We recently asked readers, “What’s the holiday decoration you’re most looking forward to pulling down from the attic?” Here are some of their responses:
My assortment of old kitchen gadgets from my grandmothers’ kitchens. I love my kitchen tree, brings back so many good memories of them cooking. Nothing fancy, just the basics. —Suzanne O.
We lost almost all of our decorations in a fire in 1991. Now after more than thirty years, the “new” decorations are almost as precious as the ones that burned. I love the cross that my husband had made for our church’s sacristy. It survived the fire with just a little charring. —Linda H.
No doubt, always those hand-made ornaments made by our girls as they grew up, to place up front on the fresh-cut tree. —David G.
My vintage ceramic Christmas trees with the colored lights. They’re the first decorations to light up the house since I was a child. —April S.
The angel for the top of the tree. It was on my mother’s tree from 1930 until 2011, and now tops our tree. She’s a little tattered and has a chipped face, but she’s still beautiful and her halo still lights up. —Sally K.
A downright eerie, wind-up Santa that my father gave me about twenty years ago. It was old when he gave it to me, and I’d love to know its history. —Tammy T.
My 1957 Coca-Cola Santa Claus. —Kim W.
When we were first married we didn’t have Christmas decorations (or much money), so I bought a bag of wooden alphabet blocks and found that I could make the words JOY and NOEL from the blocks. My husband drilled a hole through the blocks and I put them into two macrame hangers. We still put them up each Christmas and it always brings a big smile to my face. —Rhonda F.
All of them! As I age, the Christmas season grows shorter and shorter…and I do not complain about seeing stores decorated early simply because it makes me happy. —Franklin R.
My handmade Mr. Bingle doll. We made them in grammar school of the iconic symbol of Christmas in New Orleans. While I no longer live there, the arrival of Mr. Bingle both on television locally and in the store on Canal Street was the true start of Christmas in New Orleans in the Sixties. —Nikki L.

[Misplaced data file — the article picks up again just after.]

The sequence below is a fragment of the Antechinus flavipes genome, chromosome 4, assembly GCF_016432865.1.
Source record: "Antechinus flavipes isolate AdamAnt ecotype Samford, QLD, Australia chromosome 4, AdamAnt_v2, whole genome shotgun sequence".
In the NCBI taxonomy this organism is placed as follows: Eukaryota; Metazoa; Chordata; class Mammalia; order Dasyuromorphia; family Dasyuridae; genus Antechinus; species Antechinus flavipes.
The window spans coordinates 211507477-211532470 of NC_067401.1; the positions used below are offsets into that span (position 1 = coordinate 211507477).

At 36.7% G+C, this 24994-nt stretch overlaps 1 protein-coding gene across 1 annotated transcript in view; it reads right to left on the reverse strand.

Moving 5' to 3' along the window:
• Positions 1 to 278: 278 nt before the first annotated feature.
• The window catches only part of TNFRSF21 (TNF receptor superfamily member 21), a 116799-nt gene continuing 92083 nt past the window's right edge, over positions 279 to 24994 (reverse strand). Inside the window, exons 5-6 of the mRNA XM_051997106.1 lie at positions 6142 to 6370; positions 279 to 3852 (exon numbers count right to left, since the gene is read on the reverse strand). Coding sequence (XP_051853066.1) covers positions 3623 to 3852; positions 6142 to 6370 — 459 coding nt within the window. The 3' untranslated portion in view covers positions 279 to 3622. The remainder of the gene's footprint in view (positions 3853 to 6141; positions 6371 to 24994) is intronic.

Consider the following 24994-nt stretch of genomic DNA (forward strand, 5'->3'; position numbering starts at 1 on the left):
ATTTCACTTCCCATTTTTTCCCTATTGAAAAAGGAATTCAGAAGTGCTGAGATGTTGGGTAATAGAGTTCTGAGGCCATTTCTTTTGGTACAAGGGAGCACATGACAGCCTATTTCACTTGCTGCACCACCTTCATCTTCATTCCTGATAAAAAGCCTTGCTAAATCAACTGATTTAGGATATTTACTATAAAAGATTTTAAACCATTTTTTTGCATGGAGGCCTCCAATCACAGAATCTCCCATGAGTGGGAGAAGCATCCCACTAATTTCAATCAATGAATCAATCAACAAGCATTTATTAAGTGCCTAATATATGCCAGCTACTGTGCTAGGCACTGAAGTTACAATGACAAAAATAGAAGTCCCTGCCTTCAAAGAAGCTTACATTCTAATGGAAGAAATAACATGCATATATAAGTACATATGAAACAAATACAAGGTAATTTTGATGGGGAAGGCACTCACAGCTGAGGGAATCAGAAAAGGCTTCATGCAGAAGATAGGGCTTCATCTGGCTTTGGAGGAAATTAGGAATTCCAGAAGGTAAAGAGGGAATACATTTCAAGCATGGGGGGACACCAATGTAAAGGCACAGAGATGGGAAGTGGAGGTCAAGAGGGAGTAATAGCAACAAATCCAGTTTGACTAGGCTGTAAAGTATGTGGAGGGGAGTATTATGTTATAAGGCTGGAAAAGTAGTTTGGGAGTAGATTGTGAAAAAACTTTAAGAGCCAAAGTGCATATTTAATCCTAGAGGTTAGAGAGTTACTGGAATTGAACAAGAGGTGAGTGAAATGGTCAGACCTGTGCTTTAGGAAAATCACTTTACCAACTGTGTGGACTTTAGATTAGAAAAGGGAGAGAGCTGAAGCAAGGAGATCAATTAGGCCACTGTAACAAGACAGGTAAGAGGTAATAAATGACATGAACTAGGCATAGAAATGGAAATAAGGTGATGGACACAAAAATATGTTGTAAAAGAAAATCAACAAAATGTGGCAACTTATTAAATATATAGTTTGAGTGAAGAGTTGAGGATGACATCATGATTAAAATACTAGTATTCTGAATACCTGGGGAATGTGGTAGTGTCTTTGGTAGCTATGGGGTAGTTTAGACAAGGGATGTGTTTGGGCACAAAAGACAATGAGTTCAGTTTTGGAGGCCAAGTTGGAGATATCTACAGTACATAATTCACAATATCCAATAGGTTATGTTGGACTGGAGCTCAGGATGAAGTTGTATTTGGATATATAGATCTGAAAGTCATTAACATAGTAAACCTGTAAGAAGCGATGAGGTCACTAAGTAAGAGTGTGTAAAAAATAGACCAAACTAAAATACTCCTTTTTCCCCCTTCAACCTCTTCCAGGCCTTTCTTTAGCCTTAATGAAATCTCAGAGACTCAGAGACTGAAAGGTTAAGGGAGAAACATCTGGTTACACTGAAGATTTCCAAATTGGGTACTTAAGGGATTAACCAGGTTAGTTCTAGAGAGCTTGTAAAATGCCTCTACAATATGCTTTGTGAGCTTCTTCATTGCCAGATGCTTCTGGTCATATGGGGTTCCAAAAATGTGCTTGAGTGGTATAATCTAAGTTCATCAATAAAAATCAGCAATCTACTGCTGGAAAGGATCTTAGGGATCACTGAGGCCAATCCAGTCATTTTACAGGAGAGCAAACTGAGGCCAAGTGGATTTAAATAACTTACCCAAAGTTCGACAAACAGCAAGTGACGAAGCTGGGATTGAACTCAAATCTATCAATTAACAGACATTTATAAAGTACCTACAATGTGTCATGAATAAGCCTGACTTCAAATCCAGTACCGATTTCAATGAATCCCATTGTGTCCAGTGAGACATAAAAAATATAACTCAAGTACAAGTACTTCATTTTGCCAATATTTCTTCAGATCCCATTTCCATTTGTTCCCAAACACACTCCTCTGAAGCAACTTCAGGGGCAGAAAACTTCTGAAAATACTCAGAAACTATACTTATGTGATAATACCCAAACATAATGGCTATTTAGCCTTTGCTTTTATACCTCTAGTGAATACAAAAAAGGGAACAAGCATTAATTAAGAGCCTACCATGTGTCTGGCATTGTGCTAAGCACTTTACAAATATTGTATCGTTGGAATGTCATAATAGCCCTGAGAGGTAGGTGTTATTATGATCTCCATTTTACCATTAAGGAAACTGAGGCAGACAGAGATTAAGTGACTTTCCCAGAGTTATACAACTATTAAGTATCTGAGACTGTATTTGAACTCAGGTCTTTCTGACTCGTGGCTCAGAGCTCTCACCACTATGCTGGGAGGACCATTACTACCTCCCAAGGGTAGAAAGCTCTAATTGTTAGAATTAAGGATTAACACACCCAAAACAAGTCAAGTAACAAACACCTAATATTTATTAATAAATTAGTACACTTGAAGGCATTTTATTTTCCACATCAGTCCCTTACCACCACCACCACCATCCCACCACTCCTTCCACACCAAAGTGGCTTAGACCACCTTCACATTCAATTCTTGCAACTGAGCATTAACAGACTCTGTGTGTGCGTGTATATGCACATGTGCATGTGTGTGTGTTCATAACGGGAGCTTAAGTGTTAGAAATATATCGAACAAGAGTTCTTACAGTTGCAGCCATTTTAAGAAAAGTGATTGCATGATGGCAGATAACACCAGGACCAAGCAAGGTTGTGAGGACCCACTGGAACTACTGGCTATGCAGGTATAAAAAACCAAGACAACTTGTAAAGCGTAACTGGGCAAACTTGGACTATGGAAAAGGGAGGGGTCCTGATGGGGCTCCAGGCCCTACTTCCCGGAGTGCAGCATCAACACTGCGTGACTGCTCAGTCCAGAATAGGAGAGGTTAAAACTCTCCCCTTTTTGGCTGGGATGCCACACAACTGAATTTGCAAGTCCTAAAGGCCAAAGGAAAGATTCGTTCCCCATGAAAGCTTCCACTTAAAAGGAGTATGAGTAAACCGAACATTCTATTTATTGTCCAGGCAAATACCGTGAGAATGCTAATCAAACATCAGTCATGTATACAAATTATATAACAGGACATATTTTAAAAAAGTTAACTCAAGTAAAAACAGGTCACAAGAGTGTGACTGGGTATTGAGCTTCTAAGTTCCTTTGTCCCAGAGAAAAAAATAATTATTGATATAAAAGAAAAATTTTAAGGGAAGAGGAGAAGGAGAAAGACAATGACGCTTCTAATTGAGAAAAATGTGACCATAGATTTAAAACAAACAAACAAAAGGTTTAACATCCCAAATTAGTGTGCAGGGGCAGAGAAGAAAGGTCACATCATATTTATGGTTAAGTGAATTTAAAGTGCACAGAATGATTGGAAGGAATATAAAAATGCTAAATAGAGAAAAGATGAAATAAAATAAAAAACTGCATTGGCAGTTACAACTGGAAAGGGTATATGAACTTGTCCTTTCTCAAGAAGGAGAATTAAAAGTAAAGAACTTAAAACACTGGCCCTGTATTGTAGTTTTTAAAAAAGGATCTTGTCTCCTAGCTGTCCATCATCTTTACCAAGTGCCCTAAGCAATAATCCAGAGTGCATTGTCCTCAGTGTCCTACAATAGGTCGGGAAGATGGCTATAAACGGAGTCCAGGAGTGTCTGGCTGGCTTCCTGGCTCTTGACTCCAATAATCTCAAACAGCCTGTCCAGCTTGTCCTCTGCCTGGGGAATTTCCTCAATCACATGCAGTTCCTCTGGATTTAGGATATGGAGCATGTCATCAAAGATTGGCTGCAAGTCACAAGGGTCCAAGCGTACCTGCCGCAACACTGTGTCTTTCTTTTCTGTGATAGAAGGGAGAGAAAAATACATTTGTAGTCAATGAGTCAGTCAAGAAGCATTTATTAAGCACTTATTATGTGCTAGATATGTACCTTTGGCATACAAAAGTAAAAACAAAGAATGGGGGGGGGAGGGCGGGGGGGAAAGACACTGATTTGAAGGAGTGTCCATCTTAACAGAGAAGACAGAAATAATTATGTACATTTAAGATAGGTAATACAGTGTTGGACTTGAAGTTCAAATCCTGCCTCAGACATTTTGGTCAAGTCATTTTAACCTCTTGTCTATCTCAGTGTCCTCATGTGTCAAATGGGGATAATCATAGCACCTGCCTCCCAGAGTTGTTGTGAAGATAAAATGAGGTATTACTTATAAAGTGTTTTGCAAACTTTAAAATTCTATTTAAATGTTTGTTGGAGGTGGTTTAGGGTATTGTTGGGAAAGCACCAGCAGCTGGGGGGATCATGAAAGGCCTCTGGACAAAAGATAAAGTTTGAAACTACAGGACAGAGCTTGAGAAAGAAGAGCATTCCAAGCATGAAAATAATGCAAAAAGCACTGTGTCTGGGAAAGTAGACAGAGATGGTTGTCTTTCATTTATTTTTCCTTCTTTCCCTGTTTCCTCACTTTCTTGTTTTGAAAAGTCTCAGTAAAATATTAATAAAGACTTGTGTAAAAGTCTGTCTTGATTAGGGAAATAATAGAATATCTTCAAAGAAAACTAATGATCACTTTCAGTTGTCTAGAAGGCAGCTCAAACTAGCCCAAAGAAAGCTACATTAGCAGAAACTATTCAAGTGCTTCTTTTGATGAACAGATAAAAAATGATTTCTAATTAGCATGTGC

Our annual Christmas pictures with Santa. I take each photo and set them out in order. Everyone loves the display. The outfits, haircuts, and even the Santa are always a great topic of conversation among family and guests. The kids are required to take one together every year, and they kick, scream, and moan about the experience. My children are twenty-three, twenty-one, eighteen, and ten, and they have been told they must participate until our youngest is eighteen. It is one of very few traditions, and treasured! —Paula M.
My gaudy sequined hand-crafted (by me) kids’ and grandkids’ stockings. I looove them. —Jenny T.
My Hanukkah menorah. —Stephanie K.
When our house blew away during a tornado in 2014, all of our Christmas decorations stored in the attic were literally gone with the wind. One of the many friends who came to help us clear through the rubble found two ornaments about thirty yards from our house, lying in the grass by the road. Miraculously, they were the ornaments that I bought to commemorate each of my sons’ first Christmas! We love to get them out of storage each year and see them as a reminder of God’s grace. —Jamie C.